The Printed Book

by Harry G. Aldis, M.A. Cambridge at the University Press 1916

Book illustrations Part 9

Several methods of producing colored prints were brought out in the eighteenth century. Of these, colored aquatint, that is, pictures produced by aquatint engraving and afterwards colored by hand, is by far the most important so far as book illustration is concerned. For the first thirty years of the nineteenth century it was the chief process employed in this country, and most of the colour books published by R. Ackermann during that period were illustrated by colored aquatint plates. Chromo-lithography, which succeeded aquatint as the principal method of printing in colors, came into practical use soon after 1840, and in its early stages was associated with the names of Day and Son and Owen Jones. Previous to this its parent process, lithography, had passed through various stages, including hand-colouring and lithotint, the latter familiar in illustrated books of about 1840, in which the whole picture, except the high lights, is covered with a yellow tint. The cheap children's books, which were printed in great numbers from the latter part of the eighteenth century, were mostly colored by hand. For the last sixty years or so wood-block printing in colour has been much used for this class of book. The books of Walter Crane, Kate Greenaway, and Randolph Caldecott were produced by this method, and owe not a little of their artistic success to the skill of their printer, Edmund Evans, who excelled in this art.

The Three-colour process, now so popular for the reproduction of pictures or objects in colour for book illustration, is based on the half-tone process, and, like it, is a purely photo-mechanical method. The success of the older methods of colour printing was dependent in large measure upon the artistic skill of the craftsman, or artist as he might in some cases be called; but, except in the operation of actual printing, the three-colour process affords little scope for artistic craftsmanship. In printing three-colour work three half-tone blocks, representing the primary colors, are employed. The negatives for these blocks are taken through filters of colored glass or glass cells containing colored liquid, in addition to the ruled screen. Each of these light filters allows only certain colors to pass through to the negative and stops the passage of all others.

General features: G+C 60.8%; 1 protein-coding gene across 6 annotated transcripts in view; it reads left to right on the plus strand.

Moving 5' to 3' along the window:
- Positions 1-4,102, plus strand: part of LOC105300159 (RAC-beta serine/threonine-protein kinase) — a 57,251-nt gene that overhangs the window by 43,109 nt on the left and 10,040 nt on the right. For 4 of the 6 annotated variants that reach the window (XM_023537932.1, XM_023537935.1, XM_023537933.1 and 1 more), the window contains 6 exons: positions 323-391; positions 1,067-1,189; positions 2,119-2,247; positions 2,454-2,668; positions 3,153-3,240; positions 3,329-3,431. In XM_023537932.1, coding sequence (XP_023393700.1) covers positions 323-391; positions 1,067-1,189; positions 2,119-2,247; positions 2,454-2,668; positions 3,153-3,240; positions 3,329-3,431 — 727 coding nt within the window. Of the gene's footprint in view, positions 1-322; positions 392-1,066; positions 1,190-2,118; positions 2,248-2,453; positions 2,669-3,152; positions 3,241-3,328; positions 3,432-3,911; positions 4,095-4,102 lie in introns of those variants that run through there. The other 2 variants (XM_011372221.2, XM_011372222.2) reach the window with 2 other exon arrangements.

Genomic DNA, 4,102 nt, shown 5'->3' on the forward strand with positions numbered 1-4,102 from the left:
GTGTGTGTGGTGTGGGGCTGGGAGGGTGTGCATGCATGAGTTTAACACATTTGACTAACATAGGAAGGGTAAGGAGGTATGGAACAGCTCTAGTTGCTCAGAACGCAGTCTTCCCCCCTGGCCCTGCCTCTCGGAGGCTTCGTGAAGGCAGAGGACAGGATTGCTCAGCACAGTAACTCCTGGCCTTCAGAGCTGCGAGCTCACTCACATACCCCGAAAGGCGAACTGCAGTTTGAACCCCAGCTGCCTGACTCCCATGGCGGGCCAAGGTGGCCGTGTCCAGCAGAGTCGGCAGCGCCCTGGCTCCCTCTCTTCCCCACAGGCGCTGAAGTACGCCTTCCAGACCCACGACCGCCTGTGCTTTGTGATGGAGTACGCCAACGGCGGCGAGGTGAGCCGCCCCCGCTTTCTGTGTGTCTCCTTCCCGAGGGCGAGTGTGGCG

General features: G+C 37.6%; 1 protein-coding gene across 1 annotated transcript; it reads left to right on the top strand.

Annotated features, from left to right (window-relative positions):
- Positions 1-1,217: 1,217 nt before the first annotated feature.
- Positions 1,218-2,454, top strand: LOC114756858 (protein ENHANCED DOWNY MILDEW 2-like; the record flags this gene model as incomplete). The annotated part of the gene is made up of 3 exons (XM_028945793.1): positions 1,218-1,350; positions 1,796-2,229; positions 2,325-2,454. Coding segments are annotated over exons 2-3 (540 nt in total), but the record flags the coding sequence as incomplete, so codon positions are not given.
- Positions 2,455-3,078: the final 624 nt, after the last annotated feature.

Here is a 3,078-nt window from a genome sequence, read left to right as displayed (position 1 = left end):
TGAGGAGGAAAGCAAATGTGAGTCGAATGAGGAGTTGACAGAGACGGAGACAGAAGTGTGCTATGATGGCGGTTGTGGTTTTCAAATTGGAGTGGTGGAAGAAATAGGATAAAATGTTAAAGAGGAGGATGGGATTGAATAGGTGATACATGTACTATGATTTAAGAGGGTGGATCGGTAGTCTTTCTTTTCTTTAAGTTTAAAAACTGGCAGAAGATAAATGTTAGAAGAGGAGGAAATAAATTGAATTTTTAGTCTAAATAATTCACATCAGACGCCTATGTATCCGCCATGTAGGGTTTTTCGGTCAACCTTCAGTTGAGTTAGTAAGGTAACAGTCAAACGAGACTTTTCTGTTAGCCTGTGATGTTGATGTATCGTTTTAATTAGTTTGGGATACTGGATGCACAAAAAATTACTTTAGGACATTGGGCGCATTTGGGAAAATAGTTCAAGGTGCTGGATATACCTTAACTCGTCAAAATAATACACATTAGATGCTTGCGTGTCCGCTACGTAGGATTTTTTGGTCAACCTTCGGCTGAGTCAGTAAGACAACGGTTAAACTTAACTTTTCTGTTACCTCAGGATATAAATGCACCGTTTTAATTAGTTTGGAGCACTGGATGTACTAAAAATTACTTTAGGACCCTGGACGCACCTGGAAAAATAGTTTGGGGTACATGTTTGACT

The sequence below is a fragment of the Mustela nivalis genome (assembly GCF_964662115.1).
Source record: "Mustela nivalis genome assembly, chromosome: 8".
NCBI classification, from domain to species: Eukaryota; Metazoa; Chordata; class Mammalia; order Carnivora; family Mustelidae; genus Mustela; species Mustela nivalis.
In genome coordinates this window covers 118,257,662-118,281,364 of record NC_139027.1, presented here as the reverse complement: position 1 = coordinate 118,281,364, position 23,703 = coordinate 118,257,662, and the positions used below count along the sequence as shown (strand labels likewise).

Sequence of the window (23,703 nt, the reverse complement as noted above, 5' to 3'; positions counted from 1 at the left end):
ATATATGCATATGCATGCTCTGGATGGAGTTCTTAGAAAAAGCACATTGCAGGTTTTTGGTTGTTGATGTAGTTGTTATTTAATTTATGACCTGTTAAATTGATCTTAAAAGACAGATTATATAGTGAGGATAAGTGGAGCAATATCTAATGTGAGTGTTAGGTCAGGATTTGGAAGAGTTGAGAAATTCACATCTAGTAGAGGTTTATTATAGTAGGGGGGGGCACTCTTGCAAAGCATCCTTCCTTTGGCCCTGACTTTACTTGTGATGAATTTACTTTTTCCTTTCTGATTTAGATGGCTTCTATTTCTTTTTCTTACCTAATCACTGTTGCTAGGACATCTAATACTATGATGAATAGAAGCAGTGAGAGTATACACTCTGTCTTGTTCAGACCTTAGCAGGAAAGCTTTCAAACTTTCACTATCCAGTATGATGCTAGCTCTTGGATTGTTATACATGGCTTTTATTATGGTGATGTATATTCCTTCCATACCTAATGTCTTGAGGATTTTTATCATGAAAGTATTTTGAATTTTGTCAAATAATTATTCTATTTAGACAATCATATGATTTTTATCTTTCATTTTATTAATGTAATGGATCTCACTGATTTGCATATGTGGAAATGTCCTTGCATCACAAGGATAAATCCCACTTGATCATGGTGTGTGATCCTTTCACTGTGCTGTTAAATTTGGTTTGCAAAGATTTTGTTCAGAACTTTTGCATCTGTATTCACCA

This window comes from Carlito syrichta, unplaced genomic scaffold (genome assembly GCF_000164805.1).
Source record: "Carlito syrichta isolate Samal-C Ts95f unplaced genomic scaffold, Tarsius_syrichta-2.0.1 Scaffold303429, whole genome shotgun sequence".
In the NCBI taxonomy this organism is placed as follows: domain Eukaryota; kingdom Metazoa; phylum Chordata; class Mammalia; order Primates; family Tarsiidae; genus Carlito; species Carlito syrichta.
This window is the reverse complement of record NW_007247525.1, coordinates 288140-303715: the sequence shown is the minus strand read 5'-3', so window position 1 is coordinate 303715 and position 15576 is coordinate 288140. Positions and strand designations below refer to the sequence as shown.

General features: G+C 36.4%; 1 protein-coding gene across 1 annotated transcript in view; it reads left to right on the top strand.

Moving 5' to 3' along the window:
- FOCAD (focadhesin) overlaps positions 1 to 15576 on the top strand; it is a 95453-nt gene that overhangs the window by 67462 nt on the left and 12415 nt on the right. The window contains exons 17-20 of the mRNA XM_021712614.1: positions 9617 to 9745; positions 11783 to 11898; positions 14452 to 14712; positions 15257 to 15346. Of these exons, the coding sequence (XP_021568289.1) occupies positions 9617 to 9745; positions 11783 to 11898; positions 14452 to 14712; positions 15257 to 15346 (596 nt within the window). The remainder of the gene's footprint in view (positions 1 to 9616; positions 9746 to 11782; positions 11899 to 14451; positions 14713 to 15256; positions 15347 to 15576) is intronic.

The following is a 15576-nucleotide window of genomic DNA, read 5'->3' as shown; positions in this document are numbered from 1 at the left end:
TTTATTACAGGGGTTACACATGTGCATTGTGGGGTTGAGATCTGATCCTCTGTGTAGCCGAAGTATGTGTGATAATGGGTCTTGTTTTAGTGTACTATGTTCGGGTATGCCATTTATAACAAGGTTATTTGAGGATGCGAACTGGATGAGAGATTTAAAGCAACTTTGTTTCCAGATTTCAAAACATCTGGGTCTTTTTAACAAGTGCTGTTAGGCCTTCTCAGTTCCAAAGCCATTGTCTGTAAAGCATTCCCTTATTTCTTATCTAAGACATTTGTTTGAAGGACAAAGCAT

The colors of the original are thus automatically dissected and grouped in three categories representing approximately the yellows, the reds, and the blues, each of which is contained on a separate negative. Of the three process-blocks made from these negatives that representing the yellow tones is printed first in yellow ink, over this impression the' red block is next printed, and finally the blue. The various colors and tints of the resultant picture are formed by the combination of these three colors printed over each other and varying in proportion according to the density of the printing surface of the respective blocks. The use of the right amount of colour and degree of pressure in printing are important factors in the success of the operation. It is also essential that the register should be absolutely accurate, that is to say the three impressions must follow each other in exactly the same place on the paper, or the result will be the blurred effect occasionally seen in cheap prints.